Durango is located in the Animas River valley of the San Juan Mountains in southwestern Colorado. The region is frequently referred to as the “Four Corners” because it lies near the Four Corners National Monument, the place where Colorado, New Mexico, Arizona and Utah meet.
The canyon-plateau country that makes up a large part of the Four Corners area attracts travelers who delight in the scenery of towering buttes, cliffs, chimney rocks and the impressive skylines they form.
Here one can learn about the American Indian cultures who once inhabited the region, as well as the Indian cultures that still exist here, having retained their tribal characteristics long after most other North American tribes have been absorbed by modern society.
The ancestral Puebloans were the first settlers in the region, mysteriously leaving around 1300 A.D. and leaving behind a territory rich in archeological relics which provide insight into the way civilizations lived here a thousand years ago.
Next, the Ute and Navajo Indians came into the Four Corners region, claiming all of western Colorado as their home by the 16th century. The Utes were hunters and gathers, inhabiting the higher reaches of the region in the San Juan Mountains.
Ancient stone cities in the region contain some of the most important archeological resources in the country. Mesa Verde National Park, the Ute Mountain Tribal Park, Anasazi Heritage Center, Hovenweep National Park, Chaco Canyon Cultural Park and Crow Canyon Archeological Center are historical points nearby.
The Spanish explored the area in the early 1600s. The missionary expedition of Dominguez and Escalante passed through the region in 1776 and gave names to many of the local landmarks. Today, the Rio de las Animas Perdidas – River of Lost Souls – is known as the Animas River.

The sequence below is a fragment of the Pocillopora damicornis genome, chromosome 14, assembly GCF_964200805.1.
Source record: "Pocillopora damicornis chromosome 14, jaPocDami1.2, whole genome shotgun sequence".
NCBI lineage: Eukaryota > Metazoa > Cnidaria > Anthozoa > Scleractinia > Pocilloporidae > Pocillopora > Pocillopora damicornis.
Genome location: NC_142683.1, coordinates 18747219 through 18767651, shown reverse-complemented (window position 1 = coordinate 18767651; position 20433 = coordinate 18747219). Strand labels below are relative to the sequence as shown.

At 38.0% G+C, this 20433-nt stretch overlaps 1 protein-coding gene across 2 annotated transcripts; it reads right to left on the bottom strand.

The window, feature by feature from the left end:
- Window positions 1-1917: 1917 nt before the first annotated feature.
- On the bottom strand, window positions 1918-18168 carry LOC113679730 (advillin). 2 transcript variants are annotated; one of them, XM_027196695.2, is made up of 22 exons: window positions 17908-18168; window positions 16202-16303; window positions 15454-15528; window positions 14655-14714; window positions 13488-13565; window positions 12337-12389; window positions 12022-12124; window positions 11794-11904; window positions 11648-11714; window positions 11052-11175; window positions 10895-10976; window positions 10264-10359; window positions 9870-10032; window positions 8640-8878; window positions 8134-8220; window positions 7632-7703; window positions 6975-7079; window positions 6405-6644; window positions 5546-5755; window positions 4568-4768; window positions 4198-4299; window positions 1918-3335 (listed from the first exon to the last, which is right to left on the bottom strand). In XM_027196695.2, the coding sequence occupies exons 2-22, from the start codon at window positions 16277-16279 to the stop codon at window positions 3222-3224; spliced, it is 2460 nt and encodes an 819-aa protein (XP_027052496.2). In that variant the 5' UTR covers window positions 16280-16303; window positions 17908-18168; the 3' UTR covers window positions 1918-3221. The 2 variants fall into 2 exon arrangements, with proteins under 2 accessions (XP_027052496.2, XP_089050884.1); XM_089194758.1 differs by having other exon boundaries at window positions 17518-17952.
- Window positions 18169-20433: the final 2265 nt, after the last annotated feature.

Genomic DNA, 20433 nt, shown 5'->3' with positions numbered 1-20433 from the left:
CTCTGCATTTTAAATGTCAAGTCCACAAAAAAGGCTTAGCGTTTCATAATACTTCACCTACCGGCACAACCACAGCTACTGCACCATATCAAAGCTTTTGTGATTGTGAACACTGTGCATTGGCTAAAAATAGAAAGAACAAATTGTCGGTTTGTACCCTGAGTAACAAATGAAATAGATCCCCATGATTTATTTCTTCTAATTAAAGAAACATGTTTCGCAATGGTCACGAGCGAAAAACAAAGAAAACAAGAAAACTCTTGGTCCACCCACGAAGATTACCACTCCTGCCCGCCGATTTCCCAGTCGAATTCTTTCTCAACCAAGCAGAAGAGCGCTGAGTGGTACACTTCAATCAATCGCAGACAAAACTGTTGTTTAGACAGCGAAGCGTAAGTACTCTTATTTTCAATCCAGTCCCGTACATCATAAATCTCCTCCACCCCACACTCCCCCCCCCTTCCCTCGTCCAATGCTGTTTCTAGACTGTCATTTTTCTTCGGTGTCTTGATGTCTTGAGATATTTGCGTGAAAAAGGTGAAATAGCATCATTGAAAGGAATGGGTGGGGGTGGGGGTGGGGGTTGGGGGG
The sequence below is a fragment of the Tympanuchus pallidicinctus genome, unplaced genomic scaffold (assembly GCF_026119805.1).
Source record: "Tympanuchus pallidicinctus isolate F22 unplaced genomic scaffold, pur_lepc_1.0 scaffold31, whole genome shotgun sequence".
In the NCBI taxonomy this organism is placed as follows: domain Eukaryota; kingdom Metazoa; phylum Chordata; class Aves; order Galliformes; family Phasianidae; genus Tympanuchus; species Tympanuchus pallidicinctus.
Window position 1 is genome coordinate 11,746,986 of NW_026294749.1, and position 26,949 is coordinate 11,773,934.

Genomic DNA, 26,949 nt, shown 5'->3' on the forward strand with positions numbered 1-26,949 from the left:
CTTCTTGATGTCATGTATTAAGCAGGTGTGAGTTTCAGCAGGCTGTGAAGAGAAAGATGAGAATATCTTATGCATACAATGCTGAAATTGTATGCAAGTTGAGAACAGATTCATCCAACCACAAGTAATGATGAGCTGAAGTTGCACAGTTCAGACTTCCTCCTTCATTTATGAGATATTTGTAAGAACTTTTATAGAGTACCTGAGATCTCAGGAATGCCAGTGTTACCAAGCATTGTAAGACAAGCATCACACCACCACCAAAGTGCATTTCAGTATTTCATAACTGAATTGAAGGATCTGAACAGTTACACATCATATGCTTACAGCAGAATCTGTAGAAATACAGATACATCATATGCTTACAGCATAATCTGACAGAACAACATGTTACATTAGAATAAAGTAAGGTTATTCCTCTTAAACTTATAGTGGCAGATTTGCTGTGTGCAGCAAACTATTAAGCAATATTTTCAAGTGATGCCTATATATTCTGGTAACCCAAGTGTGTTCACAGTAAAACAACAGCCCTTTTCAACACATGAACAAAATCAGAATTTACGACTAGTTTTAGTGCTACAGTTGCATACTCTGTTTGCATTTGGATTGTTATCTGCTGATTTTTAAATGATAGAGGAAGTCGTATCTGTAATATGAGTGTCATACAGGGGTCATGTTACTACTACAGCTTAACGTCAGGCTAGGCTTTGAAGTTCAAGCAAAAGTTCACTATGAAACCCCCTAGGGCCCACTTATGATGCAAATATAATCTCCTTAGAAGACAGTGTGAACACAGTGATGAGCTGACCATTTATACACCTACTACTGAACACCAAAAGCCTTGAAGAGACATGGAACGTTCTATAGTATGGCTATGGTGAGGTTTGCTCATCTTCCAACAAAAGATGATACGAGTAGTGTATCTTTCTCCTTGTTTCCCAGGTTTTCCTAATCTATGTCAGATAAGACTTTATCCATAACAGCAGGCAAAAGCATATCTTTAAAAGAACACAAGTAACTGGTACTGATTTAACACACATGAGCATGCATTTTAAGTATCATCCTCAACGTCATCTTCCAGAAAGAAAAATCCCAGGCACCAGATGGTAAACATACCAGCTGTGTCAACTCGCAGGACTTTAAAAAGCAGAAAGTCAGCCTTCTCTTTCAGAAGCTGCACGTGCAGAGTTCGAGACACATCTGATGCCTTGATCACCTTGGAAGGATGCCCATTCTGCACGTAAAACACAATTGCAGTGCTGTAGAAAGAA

Others frequented the San Juan Mountains during the first half of the 19th century. Mountain men trapped the rivers and prospectors moved into the area following the discovery of gold along the banks of the upper Animas River in 1860. A prospector’s assertion that the mountainsides didn’t contain much gold but rather “silver by the ton” earned the nearby town of Silverton its name.
First established as Animas City in the 1870s, the town of Durango took shape in 1881 with the arrival of the Denver & Rio Grande Railroad. The town was named by former territorial governor A.C. Hunt after Durango, Mexico, a name that originated from the Basque word Urango, meaning “water town.”
A narrow-gauge steam railroad was constructed to connect the mining town of Silverton with the coal and smelting operations of Durango. Today, the Durango & Silverton Narrow Gauge Railroad makes daily trips north to Silverton, offering travelers breathtaking views of the remote wilderness of the San Juan Mountains.
The San Juan Mountains spread across more than 10,000 square miles – nearly a tenth of Colorado’s entire land mass. With an average elevation of 10,400 feet, the San Juans are the highest assemblage of mountains in the nation. Thirteen of its summits top the magical 14,000-foot mark, while many more peaks hover just below it. The San Juan Mountains contain 210 miles of the Continental Divide.
Wildlife which can be seen in the area includes bald eagles, deer, elk, fox, bighorn sheep and mountain lions.
Several large lakes in the area offer boating and fishing. Whitewater river sports, skiing, golf, mountain biking, hunting and camping are also popular activities in the area.